When you drive, how much of a distraction is talking on a cell phone, eating or fiddling with the radio? Researchers are trying to find out by scanning the brain during those situations.
Researchers at the Wayne State School of Medicine in Detroit, Mich., are working to determine if there is a physiological basis for driver distraction using MRIs or magnetic resonance imaging. The MRI allows medical professionals to scan the brain in real time, examining what parts of the brain are actually engaged and working during a safety situation.
The research will examine the effect of a variety of external influences on driving, such as sleep deprivation, caffeine and alcohol. The research will also observe various types of drivers, including different age groups, different driving experiences and those that have had accidents.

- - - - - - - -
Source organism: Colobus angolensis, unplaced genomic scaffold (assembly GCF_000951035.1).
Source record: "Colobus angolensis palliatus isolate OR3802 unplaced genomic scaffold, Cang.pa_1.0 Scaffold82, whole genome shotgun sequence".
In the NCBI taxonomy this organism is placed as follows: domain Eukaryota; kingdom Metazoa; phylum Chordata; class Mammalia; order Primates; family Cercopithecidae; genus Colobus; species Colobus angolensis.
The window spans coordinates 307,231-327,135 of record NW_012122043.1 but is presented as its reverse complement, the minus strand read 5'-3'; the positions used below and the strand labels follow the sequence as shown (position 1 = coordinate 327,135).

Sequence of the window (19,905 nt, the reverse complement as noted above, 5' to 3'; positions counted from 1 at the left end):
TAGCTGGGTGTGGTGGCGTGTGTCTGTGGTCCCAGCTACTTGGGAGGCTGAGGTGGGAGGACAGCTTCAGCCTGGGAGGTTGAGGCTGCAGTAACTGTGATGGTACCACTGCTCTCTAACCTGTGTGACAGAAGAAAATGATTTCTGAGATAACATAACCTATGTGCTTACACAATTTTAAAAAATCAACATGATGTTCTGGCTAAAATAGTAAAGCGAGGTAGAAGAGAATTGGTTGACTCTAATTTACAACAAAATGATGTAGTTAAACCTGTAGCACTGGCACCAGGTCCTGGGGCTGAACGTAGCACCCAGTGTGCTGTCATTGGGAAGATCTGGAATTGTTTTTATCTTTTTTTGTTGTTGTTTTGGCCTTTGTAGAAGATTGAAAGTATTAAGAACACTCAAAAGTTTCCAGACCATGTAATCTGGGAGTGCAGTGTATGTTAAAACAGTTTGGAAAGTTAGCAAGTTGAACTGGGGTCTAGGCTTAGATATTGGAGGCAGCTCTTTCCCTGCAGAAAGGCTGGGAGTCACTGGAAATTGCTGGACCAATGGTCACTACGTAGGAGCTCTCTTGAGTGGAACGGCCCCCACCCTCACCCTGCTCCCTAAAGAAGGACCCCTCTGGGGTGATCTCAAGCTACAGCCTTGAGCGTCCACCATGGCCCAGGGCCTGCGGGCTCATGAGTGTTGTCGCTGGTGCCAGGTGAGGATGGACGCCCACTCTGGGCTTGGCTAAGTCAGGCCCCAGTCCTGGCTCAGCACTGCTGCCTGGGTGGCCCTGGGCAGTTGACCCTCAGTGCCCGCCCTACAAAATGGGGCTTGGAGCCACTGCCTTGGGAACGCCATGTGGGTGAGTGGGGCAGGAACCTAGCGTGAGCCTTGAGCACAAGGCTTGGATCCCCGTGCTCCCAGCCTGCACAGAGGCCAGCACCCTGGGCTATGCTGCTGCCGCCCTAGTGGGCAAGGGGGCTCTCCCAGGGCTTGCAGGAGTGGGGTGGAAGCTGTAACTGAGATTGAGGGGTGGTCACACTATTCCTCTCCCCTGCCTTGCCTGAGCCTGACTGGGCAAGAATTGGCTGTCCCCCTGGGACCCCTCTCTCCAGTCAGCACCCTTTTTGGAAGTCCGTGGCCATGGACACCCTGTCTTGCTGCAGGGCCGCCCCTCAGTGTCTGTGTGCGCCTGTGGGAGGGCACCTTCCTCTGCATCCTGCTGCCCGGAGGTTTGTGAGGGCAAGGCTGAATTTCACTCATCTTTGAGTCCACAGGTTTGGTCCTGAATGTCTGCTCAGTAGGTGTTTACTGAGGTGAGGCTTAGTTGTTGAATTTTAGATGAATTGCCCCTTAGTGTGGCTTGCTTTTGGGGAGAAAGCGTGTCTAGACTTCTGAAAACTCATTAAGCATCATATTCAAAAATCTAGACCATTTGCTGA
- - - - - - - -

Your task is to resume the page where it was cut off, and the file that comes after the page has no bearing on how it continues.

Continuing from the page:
The National Highway Traffic Safety Administration has estimated that 25 percent of the 6.3 million crashes reported by police each year involve some form of driver distraction. The groundbreaking research will be used to help reduce the risk of driver distraction and to enhance vehicle technology and safety.